Dealing With Juror Skepticism of LWOP in Death Penalty Cases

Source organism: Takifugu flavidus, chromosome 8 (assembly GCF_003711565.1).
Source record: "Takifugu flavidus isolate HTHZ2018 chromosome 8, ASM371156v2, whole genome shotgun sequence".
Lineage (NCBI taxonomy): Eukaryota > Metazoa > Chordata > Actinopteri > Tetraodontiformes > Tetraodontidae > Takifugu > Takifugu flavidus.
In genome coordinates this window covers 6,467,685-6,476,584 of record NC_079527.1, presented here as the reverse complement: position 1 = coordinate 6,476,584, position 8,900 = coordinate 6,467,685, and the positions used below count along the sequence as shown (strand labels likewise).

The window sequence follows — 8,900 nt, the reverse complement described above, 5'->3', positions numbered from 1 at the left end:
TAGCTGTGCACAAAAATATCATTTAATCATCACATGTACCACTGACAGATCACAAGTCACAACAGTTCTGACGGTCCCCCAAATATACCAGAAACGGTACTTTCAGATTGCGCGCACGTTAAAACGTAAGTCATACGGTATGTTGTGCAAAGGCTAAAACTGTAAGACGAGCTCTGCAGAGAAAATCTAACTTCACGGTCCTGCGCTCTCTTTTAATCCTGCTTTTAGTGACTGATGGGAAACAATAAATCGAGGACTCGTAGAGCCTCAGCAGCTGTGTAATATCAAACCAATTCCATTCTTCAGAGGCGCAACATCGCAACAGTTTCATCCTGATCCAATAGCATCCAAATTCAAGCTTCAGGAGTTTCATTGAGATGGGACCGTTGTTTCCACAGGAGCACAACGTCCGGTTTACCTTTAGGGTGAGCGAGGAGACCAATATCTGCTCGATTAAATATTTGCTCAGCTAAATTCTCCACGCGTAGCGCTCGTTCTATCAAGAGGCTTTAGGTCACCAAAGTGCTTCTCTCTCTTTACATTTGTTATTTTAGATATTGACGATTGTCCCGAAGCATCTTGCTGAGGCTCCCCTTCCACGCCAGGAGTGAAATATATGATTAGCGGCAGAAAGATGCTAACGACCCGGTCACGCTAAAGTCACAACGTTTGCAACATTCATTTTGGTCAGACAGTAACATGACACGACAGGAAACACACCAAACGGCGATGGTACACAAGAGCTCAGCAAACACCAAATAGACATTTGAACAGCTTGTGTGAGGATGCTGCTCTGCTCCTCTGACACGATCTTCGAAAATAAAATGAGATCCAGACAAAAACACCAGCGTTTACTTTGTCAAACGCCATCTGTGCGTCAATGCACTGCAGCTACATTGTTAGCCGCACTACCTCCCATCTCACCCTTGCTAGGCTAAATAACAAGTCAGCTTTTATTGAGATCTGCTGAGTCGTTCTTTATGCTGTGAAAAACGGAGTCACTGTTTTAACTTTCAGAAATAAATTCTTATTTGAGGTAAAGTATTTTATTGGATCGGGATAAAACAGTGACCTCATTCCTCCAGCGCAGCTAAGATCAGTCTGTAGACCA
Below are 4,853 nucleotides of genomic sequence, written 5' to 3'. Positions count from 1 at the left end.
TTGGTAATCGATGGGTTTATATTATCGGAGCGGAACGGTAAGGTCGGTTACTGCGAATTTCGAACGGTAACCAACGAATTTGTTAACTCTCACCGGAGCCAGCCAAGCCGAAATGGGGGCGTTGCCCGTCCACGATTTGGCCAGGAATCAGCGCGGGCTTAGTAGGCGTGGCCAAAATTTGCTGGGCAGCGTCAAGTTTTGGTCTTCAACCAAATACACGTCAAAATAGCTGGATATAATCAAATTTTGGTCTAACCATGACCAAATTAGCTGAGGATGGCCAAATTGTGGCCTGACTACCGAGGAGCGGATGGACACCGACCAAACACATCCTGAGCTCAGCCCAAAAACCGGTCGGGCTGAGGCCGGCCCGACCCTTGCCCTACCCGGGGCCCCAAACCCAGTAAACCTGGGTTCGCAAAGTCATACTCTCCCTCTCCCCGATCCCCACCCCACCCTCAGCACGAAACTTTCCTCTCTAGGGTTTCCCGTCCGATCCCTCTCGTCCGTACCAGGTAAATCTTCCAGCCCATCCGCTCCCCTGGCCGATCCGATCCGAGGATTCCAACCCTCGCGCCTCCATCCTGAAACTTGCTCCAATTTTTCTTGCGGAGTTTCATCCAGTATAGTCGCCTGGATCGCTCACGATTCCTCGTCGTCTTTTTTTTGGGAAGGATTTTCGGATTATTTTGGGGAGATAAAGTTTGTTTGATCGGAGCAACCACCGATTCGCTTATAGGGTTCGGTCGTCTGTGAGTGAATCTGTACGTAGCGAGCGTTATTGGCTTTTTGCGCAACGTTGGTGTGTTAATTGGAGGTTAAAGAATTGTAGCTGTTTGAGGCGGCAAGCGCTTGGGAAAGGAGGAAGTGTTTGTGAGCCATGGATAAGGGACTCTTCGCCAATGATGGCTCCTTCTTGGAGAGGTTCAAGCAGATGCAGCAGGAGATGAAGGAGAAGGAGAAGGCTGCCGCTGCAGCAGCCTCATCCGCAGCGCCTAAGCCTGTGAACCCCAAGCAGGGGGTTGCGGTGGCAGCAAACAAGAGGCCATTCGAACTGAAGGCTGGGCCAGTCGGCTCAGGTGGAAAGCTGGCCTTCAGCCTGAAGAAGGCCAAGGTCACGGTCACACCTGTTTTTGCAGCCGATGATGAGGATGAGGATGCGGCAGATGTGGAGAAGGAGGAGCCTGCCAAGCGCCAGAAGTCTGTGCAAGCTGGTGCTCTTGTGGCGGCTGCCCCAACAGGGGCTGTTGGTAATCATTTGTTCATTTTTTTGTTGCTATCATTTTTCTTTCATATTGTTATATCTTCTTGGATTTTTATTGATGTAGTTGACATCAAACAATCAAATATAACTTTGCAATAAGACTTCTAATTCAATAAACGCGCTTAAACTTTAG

In a death penalty case, finding impartial jurors can be challenging.  For example, many prospective jurors have a high degree of skepticism whether a sentence of life without possibility of parole really means that a defendant sentenced to LWOP (Life Without The Possibility of Parole) will spend the rest of his or her life in prison. Such a point of view might make a juror more likely to vote for death. Many judges in death penalty cases believe that they should not wait for prospective jurors to raise questions about LWOP, but also that counsel should not be allowed to open up the area.  According to Long Beach Criminal Attorney  Matthew Ruff,  those judges should specifically tell prospective jurors that they are to assume that a sentence they decide on, whether death or LWOP, will be carried out. For a particularly thorough explanation of LWOP to jurors. Some criminal court judges then ask jurors individually whether they could and would make this assumption in the event the trial reached the penalty phase. Judges generally permit little, if any, attorney questioning about their opinions on whether the defendant would indeed spend the rest of his life in prison.  A prospective juror who expresses unwillingness to assume that LWOP means LWOP should be disqualified. For example, in one recent appeals court case, the justices ruled that a juror who has doubts about LWOP is not automatically disqualified as long as the juror is promptly told to assume that the chosen penalty, death or LWOP, will be carried out, and the juror then states that he or she will make such an assumption for purposes of the trial. The same is true of the occasional juror who regards LWOP as a worse punishment than death. See People v Millwee (1998) 18 C4th 96, 147 (juror disqualified if insistent on following this view regardless of instructions); People v Ochoa (1998) 19 C4th 353, 446, (juror who believes LWOP is cruel and unjust, but says he would not vote for death simply because of his views, is not disqualified).  The bottom line in death penalty cases is that finding fair jurors can be difficult and every benefit of the doubt regarding this issue should be given to the accused.

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